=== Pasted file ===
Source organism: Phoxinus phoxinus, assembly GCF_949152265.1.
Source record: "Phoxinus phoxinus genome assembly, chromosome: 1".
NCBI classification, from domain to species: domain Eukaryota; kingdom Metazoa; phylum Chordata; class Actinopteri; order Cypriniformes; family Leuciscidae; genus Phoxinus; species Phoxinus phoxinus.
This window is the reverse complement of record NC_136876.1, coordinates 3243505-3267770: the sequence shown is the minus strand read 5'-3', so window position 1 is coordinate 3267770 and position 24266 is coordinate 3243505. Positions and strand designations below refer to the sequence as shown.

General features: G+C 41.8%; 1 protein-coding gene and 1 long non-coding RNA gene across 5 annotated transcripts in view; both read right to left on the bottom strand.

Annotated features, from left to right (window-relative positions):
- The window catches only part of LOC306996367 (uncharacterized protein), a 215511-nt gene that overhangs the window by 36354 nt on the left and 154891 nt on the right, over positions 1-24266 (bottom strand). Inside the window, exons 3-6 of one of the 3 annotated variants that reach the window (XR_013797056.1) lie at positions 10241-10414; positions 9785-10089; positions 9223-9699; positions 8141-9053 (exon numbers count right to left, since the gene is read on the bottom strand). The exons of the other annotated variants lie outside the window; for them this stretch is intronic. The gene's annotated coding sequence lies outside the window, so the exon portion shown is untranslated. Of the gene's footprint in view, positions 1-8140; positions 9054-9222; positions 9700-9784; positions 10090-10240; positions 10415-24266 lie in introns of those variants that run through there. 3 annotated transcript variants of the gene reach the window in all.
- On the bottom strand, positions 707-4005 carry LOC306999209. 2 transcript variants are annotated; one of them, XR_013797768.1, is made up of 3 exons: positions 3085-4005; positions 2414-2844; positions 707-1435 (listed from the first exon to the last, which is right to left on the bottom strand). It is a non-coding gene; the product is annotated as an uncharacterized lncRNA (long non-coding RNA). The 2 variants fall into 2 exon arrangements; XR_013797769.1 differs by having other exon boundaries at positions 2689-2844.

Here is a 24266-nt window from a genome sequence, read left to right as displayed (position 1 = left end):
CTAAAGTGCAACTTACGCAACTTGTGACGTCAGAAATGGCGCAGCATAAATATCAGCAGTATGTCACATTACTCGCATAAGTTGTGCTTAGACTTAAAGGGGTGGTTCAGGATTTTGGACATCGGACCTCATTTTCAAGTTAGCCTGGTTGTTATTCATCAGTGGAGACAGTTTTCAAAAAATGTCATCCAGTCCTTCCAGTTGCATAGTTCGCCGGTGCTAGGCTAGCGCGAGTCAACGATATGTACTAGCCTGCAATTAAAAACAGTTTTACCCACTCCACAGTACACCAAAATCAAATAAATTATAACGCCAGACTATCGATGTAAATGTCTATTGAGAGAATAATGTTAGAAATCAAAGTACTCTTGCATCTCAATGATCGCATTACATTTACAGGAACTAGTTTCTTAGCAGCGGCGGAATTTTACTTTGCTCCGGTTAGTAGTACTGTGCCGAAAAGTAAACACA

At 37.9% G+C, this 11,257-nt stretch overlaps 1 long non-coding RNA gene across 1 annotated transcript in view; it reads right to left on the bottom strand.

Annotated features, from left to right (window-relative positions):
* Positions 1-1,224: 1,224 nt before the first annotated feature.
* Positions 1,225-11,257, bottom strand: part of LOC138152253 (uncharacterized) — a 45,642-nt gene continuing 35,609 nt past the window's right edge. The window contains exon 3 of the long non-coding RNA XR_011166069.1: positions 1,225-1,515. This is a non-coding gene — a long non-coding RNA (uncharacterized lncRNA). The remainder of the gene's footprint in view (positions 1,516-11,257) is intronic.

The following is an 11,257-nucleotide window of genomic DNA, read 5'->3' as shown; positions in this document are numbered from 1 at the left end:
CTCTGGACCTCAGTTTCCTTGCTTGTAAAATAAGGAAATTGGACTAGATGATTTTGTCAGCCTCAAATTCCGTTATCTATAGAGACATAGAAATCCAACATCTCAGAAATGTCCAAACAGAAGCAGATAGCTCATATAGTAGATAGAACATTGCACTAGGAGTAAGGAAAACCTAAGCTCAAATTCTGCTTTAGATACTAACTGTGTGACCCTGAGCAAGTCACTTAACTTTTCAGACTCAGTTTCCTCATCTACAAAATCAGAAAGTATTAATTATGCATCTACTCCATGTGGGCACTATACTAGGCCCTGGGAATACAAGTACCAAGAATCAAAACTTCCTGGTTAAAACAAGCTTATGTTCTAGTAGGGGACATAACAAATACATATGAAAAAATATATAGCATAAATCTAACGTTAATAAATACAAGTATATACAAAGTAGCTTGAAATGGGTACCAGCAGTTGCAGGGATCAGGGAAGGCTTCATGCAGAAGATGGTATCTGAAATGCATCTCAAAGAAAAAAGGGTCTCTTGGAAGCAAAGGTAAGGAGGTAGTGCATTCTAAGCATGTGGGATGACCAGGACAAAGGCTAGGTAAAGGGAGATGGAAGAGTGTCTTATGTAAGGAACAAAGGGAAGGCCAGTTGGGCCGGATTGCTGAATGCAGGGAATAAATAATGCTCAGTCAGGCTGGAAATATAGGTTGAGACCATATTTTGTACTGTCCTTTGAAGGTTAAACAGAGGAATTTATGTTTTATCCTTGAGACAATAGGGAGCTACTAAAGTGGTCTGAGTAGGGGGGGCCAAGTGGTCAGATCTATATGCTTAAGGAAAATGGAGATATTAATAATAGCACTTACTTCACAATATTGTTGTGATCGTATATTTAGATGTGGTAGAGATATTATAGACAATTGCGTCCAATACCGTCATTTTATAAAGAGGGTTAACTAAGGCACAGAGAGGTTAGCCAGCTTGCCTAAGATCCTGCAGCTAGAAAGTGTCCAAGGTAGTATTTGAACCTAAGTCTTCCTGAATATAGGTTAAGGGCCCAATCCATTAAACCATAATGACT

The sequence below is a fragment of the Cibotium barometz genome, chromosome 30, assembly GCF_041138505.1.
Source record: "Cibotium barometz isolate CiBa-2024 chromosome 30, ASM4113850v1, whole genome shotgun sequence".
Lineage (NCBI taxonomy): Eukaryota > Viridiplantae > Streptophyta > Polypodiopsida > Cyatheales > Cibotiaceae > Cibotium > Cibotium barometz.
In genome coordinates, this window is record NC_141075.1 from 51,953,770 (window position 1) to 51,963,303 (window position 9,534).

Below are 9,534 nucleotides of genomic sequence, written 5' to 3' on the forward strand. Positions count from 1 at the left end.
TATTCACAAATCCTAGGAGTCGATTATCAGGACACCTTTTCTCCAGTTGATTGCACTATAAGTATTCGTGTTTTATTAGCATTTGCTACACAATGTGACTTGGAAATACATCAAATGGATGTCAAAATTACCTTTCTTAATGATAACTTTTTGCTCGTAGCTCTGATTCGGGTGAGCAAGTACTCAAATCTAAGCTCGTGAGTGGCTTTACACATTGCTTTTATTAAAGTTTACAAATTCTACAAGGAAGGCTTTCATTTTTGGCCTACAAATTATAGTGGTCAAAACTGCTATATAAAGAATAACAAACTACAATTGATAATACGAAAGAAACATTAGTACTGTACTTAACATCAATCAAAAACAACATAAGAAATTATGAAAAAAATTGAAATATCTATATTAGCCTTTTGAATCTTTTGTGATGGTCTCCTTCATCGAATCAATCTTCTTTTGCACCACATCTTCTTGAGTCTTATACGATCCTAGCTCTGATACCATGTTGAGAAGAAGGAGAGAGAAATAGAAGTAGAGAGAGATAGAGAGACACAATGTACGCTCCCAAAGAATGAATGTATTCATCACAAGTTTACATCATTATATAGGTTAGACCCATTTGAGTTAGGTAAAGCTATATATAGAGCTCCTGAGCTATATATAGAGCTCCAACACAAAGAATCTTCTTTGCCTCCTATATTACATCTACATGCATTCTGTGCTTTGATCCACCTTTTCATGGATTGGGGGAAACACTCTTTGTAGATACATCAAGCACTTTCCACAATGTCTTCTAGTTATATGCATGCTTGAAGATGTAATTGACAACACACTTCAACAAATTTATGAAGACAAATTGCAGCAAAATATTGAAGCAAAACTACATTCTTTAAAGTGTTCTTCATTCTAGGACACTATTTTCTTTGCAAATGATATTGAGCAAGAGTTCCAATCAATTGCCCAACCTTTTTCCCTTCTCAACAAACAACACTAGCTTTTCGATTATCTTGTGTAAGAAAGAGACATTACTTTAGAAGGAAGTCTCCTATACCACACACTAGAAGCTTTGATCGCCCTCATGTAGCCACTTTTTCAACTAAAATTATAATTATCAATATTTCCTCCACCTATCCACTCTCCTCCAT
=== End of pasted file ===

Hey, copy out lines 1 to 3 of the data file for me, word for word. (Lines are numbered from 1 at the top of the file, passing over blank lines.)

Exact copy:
Source organism: Phoxinus phoxinus, assembly GCF_949152265.1.
Source record: "Phoxinus phoxinus genome assembly, chromosome: 1".
NCBI classification, from domain to species: domain Eukaryota; kingdom Metazoa; phylum Chordata; class Actinopteri; order Cypriniformes; family Leuciscidae; genus Phoxinus; species Phoxinus phoxinus.